A man in the crowd said to him, 'Master, tell my brother to give me a share of our inheritance.' He said to him, 'My friend, who appointed me your judge, or the arbitrator of your claims?' Then he said to them, 'Watch, and be on your guard against avarice of any kind, for life does not consist in possessions, even when someone has more than he needs.' Then he told them a parable, 'There was once a rich man who, having had a good harvest from his land, thought to himself, "What am I to do? I have not enough room to store my crops." Then he said, "This is what I will do: I will pull down my barns and build bigger ones, and store all my grain and my goods in them, and I will say to my soul: My soul, you have plenty of good things laid by for many years to come; take things easy, eat, drink, have a good time." But God said to him, "Fool! This very night the demand will be made for your soul; and this hoard of yours, whose will it be then?" So it is when someone stores up treasure for himself instead of becoming rich in the sight of God.'


Alleluia, alleluia, alleluia

Yesterday I was buried with Christ,
today I rise with you who are risen.
With you I was crucified;
remember me, Lord, in your kingdom.

Alleluia, alleluia, alleluia


The Gospel of this Sunday opens with a question asked by two brothers; they ask Jesus to intervene in a dispute about inheritance. In fact dealing with last wills, many relatives look at each other with hostility and are ready to prevaricate one over the other to grasp the better part of inheritance! Jesus refuses to intervene on this level. He is not a teacher of how to divide up property. He intervenes in people's hearts, not their inheritance. For the two brothers, the real problem is not things, but their hearts, which are full of greed. Jesus turns to everyone present and says, "Take care! Be on your guard against all kinds of greed; for one's life does not consist in the abundance of possessions." Jesus does not want to look down on earthly goods; he know well that they are useful. But those who seek their happiness relying only on goods, invest falsely.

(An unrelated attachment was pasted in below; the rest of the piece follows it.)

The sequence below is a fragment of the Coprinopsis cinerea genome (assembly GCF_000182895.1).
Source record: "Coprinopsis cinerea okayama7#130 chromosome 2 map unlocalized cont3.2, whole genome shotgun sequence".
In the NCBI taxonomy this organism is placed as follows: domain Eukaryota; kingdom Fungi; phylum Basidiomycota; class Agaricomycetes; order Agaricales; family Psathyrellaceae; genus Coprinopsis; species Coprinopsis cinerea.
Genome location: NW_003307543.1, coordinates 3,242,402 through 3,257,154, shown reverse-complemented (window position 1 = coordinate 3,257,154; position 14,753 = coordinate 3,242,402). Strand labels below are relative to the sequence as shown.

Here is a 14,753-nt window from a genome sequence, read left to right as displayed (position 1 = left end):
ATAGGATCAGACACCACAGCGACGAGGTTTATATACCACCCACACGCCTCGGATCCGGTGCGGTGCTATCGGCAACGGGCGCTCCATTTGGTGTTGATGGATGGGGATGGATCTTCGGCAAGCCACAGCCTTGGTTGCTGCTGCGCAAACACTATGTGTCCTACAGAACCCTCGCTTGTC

The parable that follows is an illustration of this. The protagonist is a rich landowner whose business has gone very well. He has even to build more barns in which to store his enormous harvest. The problem is obviously not the production of wealth in itself, but the landowner's attitude. For him the accumulation of material possessions for himself, or at most for his family, equals tranquillity and happiness. But there is foolishness in his calculations: he has taken into account everything except the most important thing: the hour of his death. He thought about his days, but not his last day. And we all know that when we die, we take nothing with us except the love and the good we have done. In his letter to the Colossians the apostle Paul says, "Set your minds on things that are above, not on the things that are on earth." The things that are above are not abstract; they are love and the good works we do on earth. They are the true riches that are neither consumed nor stolen. Earthly possessions can be useful for heaven if they are subjected to the rule of love and compassion. If our goods are made available to the poor and the weak, they will become true wealth for heaven. We could say that giving goods to the poor means banking them at the highest interest. Those who accumulate not only for themselves enrich before God, says Jesus. In our world, where accumulating for oneself seems to have become the only true rule of life, this Gospel sounds scandalous. In truth, it is the wisest way to overcome divisions and clashes, and to build a life of greater solidarity and happiness.